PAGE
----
From the Extension Agent’s Desk - Enjoying Agriculture

PROMO 660 x 440 Logo - Colorado State University Extension

This is always my favorite time of the year.  My cows are about done calving and the grass is getting greener.  The weather is getting warmer but not unbearably hot.  The recent moisture also helps me feel rejuvenated and optimistic.  As I write this, it's a pretty spring day and I wish I could find something to do outside.  It's also that time of the year where those working in agriculture go from 0-90 mph until the fall.

Cattle Still Missing After Storm, Farm Bureau Starts Fund

PROMO 660 x 440 Agriculture - Cowboy Horseback Cattle - iStock

Ranchers and residents in southeastern Colorado have teamed up via Facebook to track down all the cattle scattered in the snowstorm that hit in recent weeks. According to various reports, people living in the southeastern portion of Colorado dealt with up to 27 inches of snow that fell between Friday, April 29 through Sunday, May 1. 

Colorado Horse Tests Positive for Equine Infectious Anemia

Agriculture - Horses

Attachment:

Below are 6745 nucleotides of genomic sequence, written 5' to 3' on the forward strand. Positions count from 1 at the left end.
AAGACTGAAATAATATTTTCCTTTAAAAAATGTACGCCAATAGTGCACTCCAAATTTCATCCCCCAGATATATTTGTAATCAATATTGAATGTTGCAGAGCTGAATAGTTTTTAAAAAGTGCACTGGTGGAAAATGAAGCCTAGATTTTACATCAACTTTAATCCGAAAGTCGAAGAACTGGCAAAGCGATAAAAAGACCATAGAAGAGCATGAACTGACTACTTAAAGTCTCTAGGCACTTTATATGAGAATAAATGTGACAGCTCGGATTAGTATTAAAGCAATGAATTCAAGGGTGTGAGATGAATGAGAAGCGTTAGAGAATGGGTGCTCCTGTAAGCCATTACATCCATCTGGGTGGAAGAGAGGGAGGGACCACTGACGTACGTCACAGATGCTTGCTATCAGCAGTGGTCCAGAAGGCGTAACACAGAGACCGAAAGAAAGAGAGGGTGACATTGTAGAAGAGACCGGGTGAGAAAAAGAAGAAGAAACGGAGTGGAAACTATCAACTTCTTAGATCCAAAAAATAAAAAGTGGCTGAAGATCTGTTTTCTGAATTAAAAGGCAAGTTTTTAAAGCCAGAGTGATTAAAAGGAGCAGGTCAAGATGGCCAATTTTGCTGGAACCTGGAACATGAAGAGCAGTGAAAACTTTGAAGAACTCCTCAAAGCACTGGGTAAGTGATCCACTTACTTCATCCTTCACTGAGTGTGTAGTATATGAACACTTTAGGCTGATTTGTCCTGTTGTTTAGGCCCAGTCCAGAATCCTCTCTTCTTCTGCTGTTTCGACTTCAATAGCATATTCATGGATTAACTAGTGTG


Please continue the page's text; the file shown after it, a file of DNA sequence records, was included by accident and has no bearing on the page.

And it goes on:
This week, the Colorado Department of Agriculture, State Veterinarian's Office, was notified by the US Department of Agriculture's National Veterinary Services Laboratory (NVSL) that a Weld County horse tested positive for Equine Infectious Anemia (EIA). The Weld County facility is currently under a quarantine order that restricts movement of horses until further testing is completed by the Colorado Department of Agriculture (CDA).

Range Management for Ranchers

PROMO 660 x 440 Logo - Colorado State University Extension

By Donald Schoderbek, CSU Extension Range Specialist

Let's talk about stocker cattle in Colorado.

Maybe you know them as a savvy buyer of 'odds and ends' at the sale barn.  Perhaps they are a cow-calf operator who holds back some steers for extra profit.  Or, they run a crackerjack starting yard.  I'm talking about the so-called 'elusive' stocker operator.   These operations exist because of a simple fact - young cattle are risky cattle, and feedlots prefer a safer investment.  Stocker operators get those rangy steers into feedlot shape!